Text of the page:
Paper countertops

I recently visited an exhibit called The Green House: New Directions in Sustainable Architecture and Design at the National Building Museum in Washington, DC. The exhibit’s goal is to demonstrate “the emerging collaboration between stylish architecture, interior design, and environmental responsibility” through hands-on exploration of a full-size house containing sustainable products and materials, case histories and models of sustainably-built structures, and material samples. The exhibit helped me understand that good looking products are now readily available that give homeowners “the power to set a new course for a more sustainable future.” You don’t have to be a designer to incorporate sustainable products into your house – it’s a matter of knowledge and choice.

One product that caught my eye was the kitchen and bathroom countertops, which were made of paper, but looked and felt like stone. This composite material is currently produced primarily by two manufacturers, Richlite and Kliptech Composites, using slightly different processes and ingredients. Both manufacturers claim the material is stain resistant, scratch resistant, heat resistant, sanitary, strong, and durable. Prices seem to be roughly equivalent to solid-surface engineered products – in the mid-range, cheaper than stone, but pricier than laminates.

Richlite samples Paperstone installation

The material is not new, however. According to Richlite, paper composites have been “used for decades by the aerospace industry for tooling, the marine industry for fiberglass reinforcement and the action sports industry for outdoor skate ramp surfaces.”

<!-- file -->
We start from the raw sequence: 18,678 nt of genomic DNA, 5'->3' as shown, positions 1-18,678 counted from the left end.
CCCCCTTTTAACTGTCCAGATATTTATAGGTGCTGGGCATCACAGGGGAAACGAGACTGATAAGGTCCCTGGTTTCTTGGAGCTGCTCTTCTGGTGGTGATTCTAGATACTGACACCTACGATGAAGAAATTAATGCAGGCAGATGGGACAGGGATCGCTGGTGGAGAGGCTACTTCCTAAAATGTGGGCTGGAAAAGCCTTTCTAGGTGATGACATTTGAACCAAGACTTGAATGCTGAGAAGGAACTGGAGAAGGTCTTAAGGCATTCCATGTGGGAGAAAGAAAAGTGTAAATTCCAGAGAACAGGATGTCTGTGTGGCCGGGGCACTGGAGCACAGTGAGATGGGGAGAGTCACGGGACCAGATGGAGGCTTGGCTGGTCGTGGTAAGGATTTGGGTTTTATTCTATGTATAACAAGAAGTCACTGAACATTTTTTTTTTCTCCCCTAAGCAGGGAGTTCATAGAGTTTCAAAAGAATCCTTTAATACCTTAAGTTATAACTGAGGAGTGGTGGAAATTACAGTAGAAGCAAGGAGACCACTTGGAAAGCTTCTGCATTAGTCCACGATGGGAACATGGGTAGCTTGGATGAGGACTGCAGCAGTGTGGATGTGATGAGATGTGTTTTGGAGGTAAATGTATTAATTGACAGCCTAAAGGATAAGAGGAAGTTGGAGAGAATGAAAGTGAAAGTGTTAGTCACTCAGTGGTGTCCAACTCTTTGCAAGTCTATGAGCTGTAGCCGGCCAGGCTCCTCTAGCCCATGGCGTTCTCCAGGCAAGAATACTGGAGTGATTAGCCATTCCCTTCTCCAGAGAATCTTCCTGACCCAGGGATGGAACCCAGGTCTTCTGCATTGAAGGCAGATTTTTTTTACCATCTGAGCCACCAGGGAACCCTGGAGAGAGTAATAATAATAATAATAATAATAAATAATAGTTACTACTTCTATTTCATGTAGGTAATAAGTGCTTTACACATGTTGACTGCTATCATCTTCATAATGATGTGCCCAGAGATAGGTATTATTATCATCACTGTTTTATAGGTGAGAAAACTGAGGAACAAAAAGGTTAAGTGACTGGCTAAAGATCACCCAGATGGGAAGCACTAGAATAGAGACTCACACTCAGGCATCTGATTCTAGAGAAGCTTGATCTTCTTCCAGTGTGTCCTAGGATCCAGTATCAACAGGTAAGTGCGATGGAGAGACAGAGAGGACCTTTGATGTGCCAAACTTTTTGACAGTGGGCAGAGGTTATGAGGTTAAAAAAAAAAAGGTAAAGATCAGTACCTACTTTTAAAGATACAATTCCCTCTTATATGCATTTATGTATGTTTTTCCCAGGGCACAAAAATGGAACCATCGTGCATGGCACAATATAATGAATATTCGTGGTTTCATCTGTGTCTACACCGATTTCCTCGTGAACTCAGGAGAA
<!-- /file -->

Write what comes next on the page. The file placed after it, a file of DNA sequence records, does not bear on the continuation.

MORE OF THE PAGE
Here is how the Environmental Home Center, an on-line source for sustainable home building products, describes the manufacturing process for Kliptech’s product, Paperstone:

Paperstone has pushed the envelope to develop a lower toxic countertop using recycled materials. Instead of using a phenolic resin, they use a 100% water-based resin that acts as a binding agent for the paper in the product. Paperstone impregnates paper water based based resin, heats and dries it, and then presses and again heats it to yield uniform sheets. Original PaperStone is made from a minimum 50% post-consumer recycled paper, while PaperStone Certified is made from a 100% post-consumer recycled paper.

Richlite, another manufacturer of the product, states:

Richlite® is made primarily of paper purchased from managed forests throughout North America. The paper is treated with resin then pressed and baked to create solid sheets.

I’m encouraged to know that choices like this are becoming more available and better known. Though it will take some time for kitchen and bath designers and retailers, contractors, and homeowners to become familiar with their green choices, I think the trend is toward sustainability. The National Building Museum exhibit is a great way for people to see this product, and the others featured in the exhibit, in a full-size installation. Perhaps if more people learn that green products are now every bit as beautiful and functional as less environmentally-friendly alternatives, there will be greater demand and more innovation.

If I ever have a chance to remodel my kitchen, I’ll know what to do.

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